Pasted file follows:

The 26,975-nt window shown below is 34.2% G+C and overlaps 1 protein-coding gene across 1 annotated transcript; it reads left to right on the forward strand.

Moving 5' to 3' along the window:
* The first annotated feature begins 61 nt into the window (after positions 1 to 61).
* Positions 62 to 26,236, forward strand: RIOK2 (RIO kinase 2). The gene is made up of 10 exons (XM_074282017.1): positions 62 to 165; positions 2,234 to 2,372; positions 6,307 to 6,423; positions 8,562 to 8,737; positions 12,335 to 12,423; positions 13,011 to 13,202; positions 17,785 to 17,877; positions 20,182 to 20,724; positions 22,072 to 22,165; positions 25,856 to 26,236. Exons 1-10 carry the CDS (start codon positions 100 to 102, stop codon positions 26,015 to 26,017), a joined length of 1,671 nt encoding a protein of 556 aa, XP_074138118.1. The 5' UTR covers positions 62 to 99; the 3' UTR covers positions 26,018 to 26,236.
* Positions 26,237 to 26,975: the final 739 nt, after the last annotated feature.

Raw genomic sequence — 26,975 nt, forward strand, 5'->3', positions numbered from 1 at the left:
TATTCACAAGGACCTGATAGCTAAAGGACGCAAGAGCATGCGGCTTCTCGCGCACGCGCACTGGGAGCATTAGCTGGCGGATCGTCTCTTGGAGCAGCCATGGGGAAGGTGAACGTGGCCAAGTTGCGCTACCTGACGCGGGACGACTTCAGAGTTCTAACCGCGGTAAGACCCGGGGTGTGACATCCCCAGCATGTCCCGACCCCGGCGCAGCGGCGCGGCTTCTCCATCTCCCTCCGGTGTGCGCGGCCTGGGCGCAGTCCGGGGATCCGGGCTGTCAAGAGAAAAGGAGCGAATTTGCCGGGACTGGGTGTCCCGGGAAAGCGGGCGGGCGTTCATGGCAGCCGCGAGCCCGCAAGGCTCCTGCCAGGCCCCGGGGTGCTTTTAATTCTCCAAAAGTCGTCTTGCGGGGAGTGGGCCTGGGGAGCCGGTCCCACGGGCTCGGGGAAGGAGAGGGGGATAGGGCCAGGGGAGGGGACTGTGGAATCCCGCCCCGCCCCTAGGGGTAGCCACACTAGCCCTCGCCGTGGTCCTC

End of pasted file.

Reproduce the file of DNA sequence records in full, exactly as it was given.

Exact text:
The 26,975-nt window shown below is 34.2% G+C and overlaps 1 protein-coding gene across 1 annotated transcript; it reads left to right on the forward strand.

Moving 5' to 3' along the window:
* The first annotated feature begins 61 nt into the window (after positions 1 to 61).
* Positions 62 to 26,236, forward strand: RIOK2 (RIO kinase 2). The gene is made up of 10 exons (XM_074282017.1): positions 62 to 165; positions 2,234 to 2,372; positions 6,307 to 6,423; positions 8,562 to 8,737; positions 12,335 to 12,423; positions 13,011 to 13,202; positions 17,785 to 17,877; positions 20,182 to 20,724; positions 22,072 to 22,165; positions 25,856 to 26,236. Exons 1-10 carry the CDS (start codon positions 100 to 102, stop codon positions 26,015 to 26,017), a joined length of 1,671 nt encoding a protein of 556 aa, XP_074138118.1. The 5' UTR covers positions 62 to 99; the 3' UTR covers positions 26,018 to 26,236.
* Positions 26,237 to 26,975: the final 739 nt, after the last annotated feature.

Raw genomic sequence — 26,975 nt, forward strand, 5'->3', positions numbered from 1 at the left:
TATTCACAAGGACCTGATAGCTAAAGGACGCAAGAGCATGCGGCTTCTCGCGCACGCGCACTGGGAGCATTAGCTGGCGGATCGTCTCTTGGAGCAGCCATGGGGAAGGTGAACGTGGCCAAGTTGCGCTACCTGACGCGGGACGACTTCAGAGTTCTAACCGCGGTAAGACCCGGGGTGTGACATCCCCAGCATGTCCCGACCCCGGCGCAGCGGCGCGGCTTCTCCATCTCCCTCCGGTGTGCGCGGCCTGGGCGCAGTCCGGGGATCCGGGCTGTCAAGAGAAAAGGAGCGAATTTGCCGGGACTGGGTGTCCCGGGAAAGCGGGCGGGCGTTCATGGCAGCCGCGAGCCCGCAAGGCTCCTGCCAGGCCCCGGGGTGCTTTTAATTCTCCAAAAGTCGTCTTGCGGGGAGTGGGCCTGGGGAGCCGGTCCCACGGGCTCGGGGAAGGAGAGGGGGATAGGGCCAGGGGAGGGGACTGTGGAATCCCGCCCCGCCCCTAGGGGTAGCCACACTAGCCCTCGCCGTGGTCCTC